The opening minutes were less than inspiring for the Tar Heels, who made only three of their first eight shots from the field, and committed three turnovers within the first five minutes.
But UNC got a noticeable spark once graduate transfer Cameron Johnson, playing in just his second game with the Tar Heels, came off the bench and made his first three shots from the field as UNC led early on.
Defensively, the Tar Heels struggled to contain Ohio State point guard C.J. Jackson, who scored the Buckeyes’ first 11 points of the game. Eventually, Keita Bates-Diop, Ohio State’s leading scorer on the season, got going, and poured in seven straight points to give the Buckeyes a 20-17 lead.
UNC would turn things around from that point forward, however, largely behind the 3-ball, and a stellar performance off the bench from first-year Jalek Felton.
After making a poor pass on one of his first offensive possessions, Felton proceeded to make three consecutive 3-pointers, and ran the Tar Heel offense well.
As a team, UNC made nine of 16 3-pointers in the first half, two more than it did in the entirety of the loss to Wofford. Behind the three ball, the Tar Heels ended the opening half on a 24-7 run and took a 41-27 advantage into the break.
In the second half, UNC’s offense sputtered a bit, although its good outside shooting fortunes continued. At one point, even Brandon Robinson came off the bench and banked one in from downtown.
On the other end of the court, UNC played well defensively as it forced 14 turnovers and held the Buckeyes to 45.6-percent shooting. Outside of the trio of Jackson, Bates-Diop and forward Kaleb Wesson, the seven other Ohio State players combined for just 15 points on 7-23 shooting.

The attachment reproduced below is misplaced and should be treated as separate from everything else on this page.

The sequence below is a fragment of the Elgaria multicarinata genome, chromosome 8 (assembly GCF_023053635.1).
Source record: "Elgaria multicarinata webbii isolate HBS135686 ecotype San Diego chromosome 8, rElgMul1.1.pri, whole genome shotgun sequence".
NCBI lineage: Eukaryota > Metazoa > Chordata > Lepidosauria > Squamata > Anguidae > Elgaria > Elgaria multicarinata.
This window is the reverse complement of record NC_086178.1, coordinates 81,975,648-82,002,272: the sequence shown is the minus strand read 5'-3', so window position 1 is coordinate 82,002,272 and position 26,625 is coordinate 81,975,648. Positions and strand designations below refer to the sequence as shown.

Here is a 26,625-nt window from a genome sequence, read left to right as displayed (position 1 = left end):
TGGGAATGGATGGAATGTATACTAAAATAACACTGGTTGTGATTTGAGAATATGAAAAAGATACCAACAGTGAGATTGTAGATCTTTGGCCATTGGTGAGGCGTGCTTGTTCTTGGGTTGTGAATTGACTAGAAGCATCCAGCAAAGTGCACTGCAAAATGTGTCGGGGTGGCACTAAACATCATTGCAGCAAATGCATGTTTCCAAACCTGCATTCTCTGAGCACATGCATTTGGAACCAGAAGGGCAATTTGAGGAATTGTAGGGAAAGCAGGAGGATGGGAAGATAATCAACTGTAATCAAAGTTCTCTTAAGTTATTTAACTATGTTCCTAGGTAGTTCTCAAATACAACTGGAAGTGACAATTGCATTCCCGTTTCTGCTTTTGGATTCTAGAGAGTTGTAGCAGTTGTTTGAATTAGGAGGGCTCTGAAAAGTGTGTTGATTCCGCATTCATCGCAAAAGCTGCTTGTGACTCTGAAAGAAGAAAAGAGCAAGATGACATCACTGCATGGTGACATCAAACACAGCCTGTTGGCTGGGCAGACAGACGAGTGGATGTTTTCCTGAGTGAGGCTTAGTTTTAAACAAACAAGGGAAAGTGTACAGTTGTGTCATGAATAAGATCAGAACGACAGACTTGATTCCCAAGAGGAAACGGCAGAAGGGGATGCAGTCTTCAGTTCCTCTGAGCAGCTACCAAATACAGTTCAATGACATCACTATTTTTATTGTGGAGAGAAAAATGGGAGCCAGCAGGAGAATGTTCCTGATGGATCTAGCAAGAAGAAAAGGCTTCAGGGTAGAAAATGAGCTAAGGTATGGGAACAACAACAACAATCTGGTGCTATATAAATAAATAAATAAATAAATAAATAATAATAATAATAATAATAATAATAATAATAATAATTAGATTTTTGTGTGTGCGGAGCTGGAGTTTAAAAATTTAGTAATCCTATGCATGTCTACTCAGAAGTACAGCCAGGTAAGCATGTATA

Late in the second half, UNC led by as many as 19 as it capped off a bounce-back win.
Who stood out?
The game began with Pinson connecting on a 3-pointer, his first make from distance since the Tar Heels’ win against Portland on Thanksgiving. As it would turn out, that was a good omen for Pinson, whose 19 points tied a career-high.
Johnson, meanwhile, looked impressive in 23 minutes of action, as he scored 14 and looked like the type of player UNC has needed offensively – somebody who can hit from outside, but drive to the basket and create his own shot off the dribble.
But perhaps the most surprising performance came from Felton, who contributed 12 points and five assists off the bench. Despite a couple of silly mistakes, Felton warranted extended minutes thanks to his outside shooting and ability to set up his teammates.
When was it decided?
With just under 13 minutes left in the second half, Ohio State pulled within nine points after going on a 6-0 run. But soon after, Berry stole a pass and converted a layup on the other end to kill the rally, and the Tar Heels had little to worry about from that point on.
Why does it matter?
Final score aside, UNC’s performance against Wofford was concerning from the Tar Heels’ point of view. They were outplayed by a less talented team, couldn’t generate much offensively, looked susceptible on defense and committed 14 turnovers.
Was that performance just an aberration or a warning of potential problems for the Tar Heels down the road?
Ultimately, the answer to that question is probably a bit unclear, but a repeat performance against the Buckeyes heading into Atlantic Coast Conference play would’ve been concerning for UNC.
Instead, the Tar Heels ended non-conference play on a high note, and the win – as well the play of Johnson and Felton – could give UNC some confidence as the part of the season that matters most nears.
Yet, the turnovers (UNC committed 18) and the inability to score close to the basket (at one
point, the Tar Heels were 8-25 on two-point field goal attempts) remain areas of concern.
When do they play next?
The Tar Heels open up conference play on Saturday, Dec. 30 at home against Wake Forest. UNC won 93-87 on the road in its lone matchup against the Demon Deacons last season.